:: Math. Currently the Big Kids do three days of math a week, each session taking about 20 minutes.  One day, they do a lesson from RightStart Level G (their hands-on geometry drawing program).  One day they do a page from Math Olympiad (this is a new addition to our schedule and they love it!).  And one day they work from their current math book, Jacobs' Algebra.  (Cate also does some math, but with me.  We aim for a RightStart lesson twice a week.)  Including math through the summer is what allows us to do math 3-4 times a week during the school year with no guilt. ;)

:: Map drill.  They choose a region they have already learned to quiz themselves on by filling out a blank map.  Then they check their work and make note of any errors to keep in mind for next time.

:: Italian.  They play an Italian game twice a week together with their younger siblings, and once a week I also give my Big Kids a short written activity to complete.

:: Latin and Grammar.  They do one exercise from Getting Started with Latin and one from Winston's Grammar a week.  (Gianna moved ahead in grammar and finished the next couple months of lessons, so she actually doesn't have that on her list for summer.)

:: Free reading.  The kids asked if we could do some scheduled free reads like we do during the school year.  So we're doing Anne of Green Gables (three chapters a week) and books from the One Small Square series (their choice, a few pages a week).  We're also continuing our Sunday reading from this past school year, Treasure and Tradition.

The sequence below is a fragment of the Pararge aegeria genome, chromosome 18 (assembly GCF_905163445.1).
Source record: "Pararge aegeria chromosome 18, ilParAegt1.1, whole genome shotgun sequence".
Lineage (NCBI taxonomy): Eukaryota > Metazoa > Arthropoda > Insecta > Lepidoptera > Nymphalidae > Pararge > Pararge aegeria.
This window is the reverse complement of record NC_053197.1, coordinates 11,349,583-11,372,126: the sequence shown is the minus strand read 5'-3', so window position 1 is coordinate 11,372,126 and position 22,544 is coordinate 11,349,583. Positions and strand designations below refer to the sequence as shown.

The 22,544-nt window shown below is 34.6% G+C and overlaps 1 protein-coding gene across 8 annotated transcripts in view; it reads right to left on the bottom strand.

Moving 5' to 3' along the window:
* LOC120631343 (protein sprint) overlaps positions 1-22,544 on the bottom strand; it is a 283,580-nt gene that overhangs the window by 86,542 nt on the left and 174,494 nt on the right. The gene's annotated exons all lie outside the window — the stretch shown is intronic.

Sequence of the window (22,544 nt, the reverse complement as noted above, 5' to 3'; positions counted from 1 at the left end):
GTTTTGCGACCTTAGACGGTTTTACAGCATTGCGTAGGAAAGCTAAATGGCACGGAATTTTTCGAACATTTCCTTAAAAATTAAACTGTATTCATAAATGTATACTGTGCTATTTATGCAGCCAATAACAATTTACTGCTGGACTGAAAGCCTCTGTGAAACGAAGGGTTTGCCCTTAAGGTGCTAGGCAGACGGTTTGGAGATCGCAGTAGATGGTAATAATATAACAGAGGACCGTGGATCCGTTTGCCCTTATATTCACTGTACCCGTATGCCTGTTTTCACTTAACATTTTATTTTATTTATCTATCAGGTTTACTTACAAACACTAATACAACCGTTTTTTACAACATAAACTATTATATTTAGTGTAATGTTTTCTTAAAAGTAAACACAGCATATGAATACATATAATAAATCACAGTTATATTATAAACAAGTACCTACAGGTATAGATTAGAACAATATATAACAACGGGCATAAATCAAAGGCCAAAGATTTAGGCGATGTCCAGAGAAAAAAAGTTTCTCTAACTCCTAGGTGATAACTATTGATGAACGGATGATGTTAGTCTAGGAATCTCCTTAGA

:: Penmanship.  Once a week, they spend ten minutes with their Prose and Poetry Notebooks.

:: Typing.  We used Typing Club this past year, and I'm now letting them work on their typing speed for ten minutes a week.

:: Recitation.  This is something we do together.  We review the memory work we have already learned in a once-weekly session, usually while driving to the beach. ;)  At the beginning of the summer, I move everything from the daily, weekly, and even/odd notes to day-of-the-month notes for ease of use.  Then I open up Evernote and go through our Memory Work "notebook" for the dates of each week all at one time.  So for example, on last week's drive to the aquarium, we reviewed all the memory work for the 23rd through the 29th (that whole week).  We aren't learning anything new -- just keeping those items fresh.  And enjoying them! :)


So that's the school-ish stuff.  But of course our plans involve lots of summertime fun too!  The rest of their day is free time, which they spend in a variety of ways...

Audiobooks + Legos.  Almost every day at naptime, I start an audiobook and my oldest four play with Legos for a couple hours while I tend to the baby and listen in.  If he ends up falling asleep too (not often but occasionally), I even get to lie down with a book! :)

Chess.  Gianna gets out the chess book and sets up the various exercises for herself.  I'm not entirely sure that it's helping her chess game, but she enjoys it!

Time outside.  I'm sprucing up the backyard this week with new toys

Outings.  I'm not a big outing person, so I choose when we leave the house pretty selectively.  But based on my kids' request, we've got going a weekly park day and a weekly nature study outing (both with friends) and a weekly trip to the beach (with Daddy).

Shakespeare.  Since seeing The Winter's Tale last month, the kids have been memorizing bits of scenes, casting parts, and thinking about how they would stage it all.  I have a feeling there will be some performances here over the next couple months!

Writing stories.  Gianna has two stories in the works: "Charity, the Duke's Daughter" and "A Gift for George Washington."  She dutifully writes every day. :)